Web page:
The best part of a local meetup is having different people bring in cool things that I would never have encountered in my own life. This week’s SGVTech meet is a prime example: I got to look inside an old hair removal laser. This is a product category I didn’t even know existed beforehand. Reading the product’s web site, it proclaims itself to be far more powerful than any of its competitors on the market, second only to medical grade equipment not sold to consumers. I don’t know if that is true, but power is certainly a theme. There are multiple safety hoops the consumer must jump through. A skin tone sensor in the base must verify the user’s skin color is within an acceptable range before it will even power on. And before the laser will fire, a secondary verification performed by a different sensor in the tip must pass.
The motivation for tonight’s teardown is the power subsystem. When plugged in for charging, the device gives all the indication of successful full charge, but it could never go through the first stage of its extensive power-up procedure. The manufacturer does not supply replacement batteries: while it’s possible the device is no longer safe to use beyond the life of the battery, it’s also easy to be more cynical about planned obsolescence. Tonight’s mission is to open it up and see if it can be brought back to life.
The exterior enclosure is an impressive work of industrial design, presenting a user-friendly appearance that hides the power and sophistication within. Popping a few plastic clips unveiled the device is dominated by equipment supporting a powerful laser. The battery module consumes majority of the interior volume, followed by a large heat sink and fan for thermal management.
The battery pack consists of two cells, and our first surprise was the 3.2V nominal volts listed on its label. This typically indicates lithium iron phosphate (LiFePO4) battery cells, which is known for high power delivery befitting a high powered handheld laser. However, these cells typically trade off power delivery with lower power capacity, but this pack claims 4.4 AHr which is far higher than any LiFePO4 cell I’ve seen. Tearing apart the outer plastic, we saw the pack is two cells wired in parallel, supported by measuring an open circuit voltage of 3.4. Two cells 2.2 AHr apiece is still very high by LiFePO4 standards.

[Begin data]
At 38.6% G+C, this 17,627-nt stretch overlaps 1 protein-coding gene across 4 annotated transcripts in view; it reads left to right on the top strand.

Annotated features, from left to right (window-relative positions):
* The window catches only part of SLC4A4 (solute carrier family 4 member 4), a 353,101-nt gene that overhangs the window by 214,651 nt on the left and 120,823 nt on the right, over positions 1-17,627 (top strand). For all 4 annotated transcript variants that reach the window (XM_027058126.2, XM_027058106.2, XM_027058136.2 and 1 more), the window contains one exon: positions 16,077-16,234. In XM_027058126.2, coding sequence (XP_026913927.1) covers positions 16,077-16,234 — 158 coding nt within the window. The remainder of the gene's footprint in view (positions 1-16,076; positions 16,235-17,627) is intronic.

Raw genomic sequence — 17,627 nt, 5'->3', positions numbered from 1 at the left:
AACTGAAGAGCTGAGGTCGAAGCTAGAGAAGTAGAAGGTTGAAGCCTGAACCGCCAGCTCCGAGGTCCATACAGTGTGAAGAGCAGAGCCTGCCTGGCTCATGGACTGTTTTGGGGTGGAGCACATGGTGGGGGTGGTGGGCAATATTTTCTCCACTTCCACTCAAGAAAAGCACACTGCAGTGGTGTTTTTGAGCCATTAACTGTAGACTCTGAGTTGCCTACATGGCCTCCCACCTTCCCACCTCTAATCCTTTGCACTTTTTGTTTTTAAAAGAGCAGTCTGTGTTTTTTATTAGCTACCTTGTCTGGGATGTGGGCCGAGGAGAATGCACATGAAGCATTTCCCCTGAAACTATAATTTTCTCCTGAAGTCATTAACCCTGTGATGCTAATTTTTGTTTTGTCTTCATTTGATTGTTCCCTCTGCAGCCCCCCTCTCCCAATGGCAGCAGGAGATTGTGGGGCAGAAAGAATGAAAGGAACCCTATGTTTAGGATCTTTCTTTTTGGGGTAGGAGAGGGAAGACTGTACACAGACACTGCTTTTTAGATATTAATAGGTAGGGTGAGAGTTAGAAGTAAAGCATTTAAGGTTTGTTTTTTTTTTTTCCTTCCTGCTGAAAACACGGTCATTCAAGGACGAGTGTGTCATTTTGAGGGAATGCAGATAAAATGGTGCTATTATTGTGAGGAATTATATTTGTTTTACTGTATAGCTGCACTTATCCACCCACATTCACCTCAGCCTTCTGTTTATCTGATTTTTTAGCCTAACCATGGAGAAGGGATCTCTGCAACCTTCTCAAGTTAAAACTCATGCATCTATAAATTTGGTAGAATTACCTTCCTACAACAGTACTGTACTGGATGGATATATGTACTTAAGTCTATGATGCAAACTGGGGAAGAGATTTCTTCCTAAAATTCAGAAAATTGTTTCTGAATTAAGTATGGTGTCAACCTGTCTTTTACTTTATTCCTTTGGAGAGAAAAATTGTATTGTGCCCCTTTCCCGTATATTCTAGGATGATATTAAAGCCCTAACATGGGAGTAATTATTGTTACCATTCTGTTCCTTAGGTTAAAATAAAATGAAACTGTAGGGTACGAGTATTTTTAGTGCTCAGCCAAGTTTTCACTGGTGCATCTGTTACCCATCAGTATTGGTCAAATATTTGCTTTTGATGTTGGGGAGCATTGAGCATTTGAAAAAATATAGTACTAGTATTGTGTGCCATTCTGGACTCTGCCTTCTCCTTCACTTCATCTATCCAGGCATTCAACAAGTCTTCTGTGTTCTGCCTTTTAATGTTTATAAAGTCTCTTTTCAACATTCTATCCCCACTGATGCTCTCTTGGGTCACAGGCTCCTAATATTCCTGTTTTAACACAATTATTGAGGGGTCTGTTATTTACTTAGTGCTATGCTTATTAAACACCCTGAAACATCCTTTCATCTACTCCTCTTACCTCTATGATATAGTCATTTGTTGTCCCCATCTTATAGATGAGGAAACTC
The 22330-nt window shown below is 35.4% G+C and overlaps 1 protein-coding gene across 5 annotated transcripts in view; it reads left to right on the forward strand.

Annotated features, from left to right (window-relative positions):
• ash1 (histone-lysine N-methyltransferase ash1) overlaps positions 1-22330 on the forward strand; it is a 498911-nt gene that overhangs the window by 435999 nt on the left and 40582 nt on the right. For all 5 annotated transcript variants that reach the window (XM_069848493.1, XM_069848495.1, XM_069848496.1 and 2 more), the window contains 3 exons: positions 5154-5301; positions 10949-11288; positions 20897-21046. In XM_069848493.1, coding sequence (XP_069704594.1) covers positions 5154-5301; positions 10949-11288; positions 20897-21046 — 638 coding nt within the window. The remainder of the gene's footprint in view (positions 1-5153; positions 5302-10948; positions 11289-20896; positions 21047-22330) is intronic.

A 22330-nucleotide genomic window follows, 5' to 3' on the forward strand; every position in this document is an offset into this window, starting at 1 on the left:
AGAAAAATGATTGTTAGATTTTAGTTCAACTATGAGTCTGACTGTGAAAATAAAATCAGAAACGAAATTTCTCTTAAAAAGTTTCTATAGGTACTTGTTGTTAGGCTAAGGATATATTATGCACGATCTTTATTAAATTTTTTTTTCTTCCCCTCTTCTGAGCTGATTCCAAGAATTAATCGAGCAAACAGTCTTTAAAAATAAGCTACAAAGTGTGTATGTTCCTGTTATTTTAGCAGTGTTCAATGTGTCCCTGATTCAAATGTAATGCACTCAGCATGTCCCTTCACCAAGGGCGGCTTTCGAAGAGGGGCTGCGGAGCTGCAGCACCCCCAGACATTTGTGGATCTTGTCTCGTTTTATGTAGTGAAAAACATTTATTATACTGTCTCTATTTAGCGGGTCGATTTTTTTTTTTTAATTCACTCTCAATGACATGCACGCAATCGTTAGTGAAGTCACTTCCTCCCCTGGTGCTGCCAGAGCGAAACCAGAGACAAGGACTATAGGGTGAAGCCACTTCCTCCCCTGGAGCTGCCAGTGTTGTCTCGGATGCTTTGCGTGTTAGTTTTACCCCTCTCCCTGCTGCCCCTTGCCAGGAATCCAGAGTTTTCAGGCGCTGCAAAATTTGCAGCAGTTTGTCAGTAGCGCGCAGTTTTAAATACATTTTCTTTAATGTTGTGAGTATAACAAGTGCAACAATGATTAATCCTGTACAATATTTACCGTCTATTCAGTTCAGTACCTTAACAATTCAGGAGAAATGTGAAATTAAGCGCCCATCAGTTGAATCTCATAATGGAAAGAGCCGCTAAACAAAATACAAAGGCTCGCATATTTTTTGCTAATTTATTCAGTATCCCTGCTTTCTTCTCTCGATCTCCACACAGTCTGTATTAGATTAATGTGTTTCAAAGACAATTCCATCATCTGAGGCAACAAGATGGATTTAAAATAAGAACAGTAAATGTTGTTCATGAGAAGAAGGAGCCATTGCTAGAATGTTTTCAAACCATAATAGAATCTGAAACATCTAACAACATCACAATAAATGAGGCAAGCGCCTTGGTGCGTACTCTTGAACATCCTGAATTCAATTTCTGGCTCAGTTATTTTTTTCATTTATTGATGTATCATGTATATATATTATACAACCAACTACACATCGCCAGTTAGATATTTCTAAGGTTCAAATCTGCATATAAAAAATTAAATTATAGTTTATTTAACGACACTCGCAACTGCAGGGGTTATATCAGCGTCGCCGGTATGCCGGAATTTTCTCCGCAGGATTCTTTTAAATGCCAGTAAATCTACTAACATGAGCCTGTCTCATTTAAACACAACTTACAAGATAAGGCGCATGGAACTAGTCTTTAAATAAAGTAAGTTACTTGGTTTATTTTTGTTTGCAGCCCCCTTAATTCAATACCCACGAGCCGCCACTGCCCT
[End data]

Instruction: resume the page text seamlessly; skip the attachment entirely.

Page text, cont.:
We had a wide selection of battery cells we intended to try swapping in, from NiMH (visible in picture above) to standard 18650 cylindrical lithium batteries to lithium polymer packs intended for high amperage draw remote control vehicles. But before we start hooking up batteries, we should understand what power the device is looking for. So the battery pack’s wires were cut off and replaced with connectors to a bench power supply.
We expected the device to power up with the power supply set to 3.2V, the nominal voltage listed on the battery pack, but there was no response. Turning it up to 3.4V was also unresponsive. Something inside this device is looking for a very specific power profile before it will activate. This may be one of the safety hoops, but it certainly dims our prospects of getting it up and running on other batteries.
Then a mistake was made: thinking the device might be running into the power supply’s current limit, a hand reached out to increase current but instead turned the knob to increase voltage far higher than 3.4V. A component on the circuit board started glowing and smoking, leaving behind a burnt hole so we can’t even read the part number anymore to figure out what it used to be.
Oh well, so much for bringing the device back to life.
Now that it is well and truly dead, we have to abort the revitalization project and revert to our typical mode of disassembly for curiosity. The heat sink appeared to be a custom piece of machined metal, even the cooling fan might be custom due to how it clips in a way that conformed to shape of the heat sink. But obviously the star attraction is the laser assembly, and it didn’t look anything like what we expected. Behind the optical assembly we see… two pieces of golden colored metal?
Most of our collective experience are with LEDs in plastic packaging. If we use magnification, we can see a little bit of the semiconductor within but they don’t look anything like this. Our ignorance of solid state lasers meant we didn’t understand what we were looking at.
Looking on the bright side, maybe it’s just as well we didn’t understand enough to play with it. This is a powerful piece of equipment, operating on wavelengths of light that we could not see. There is no blink reflex to save our eyesight in case of accident.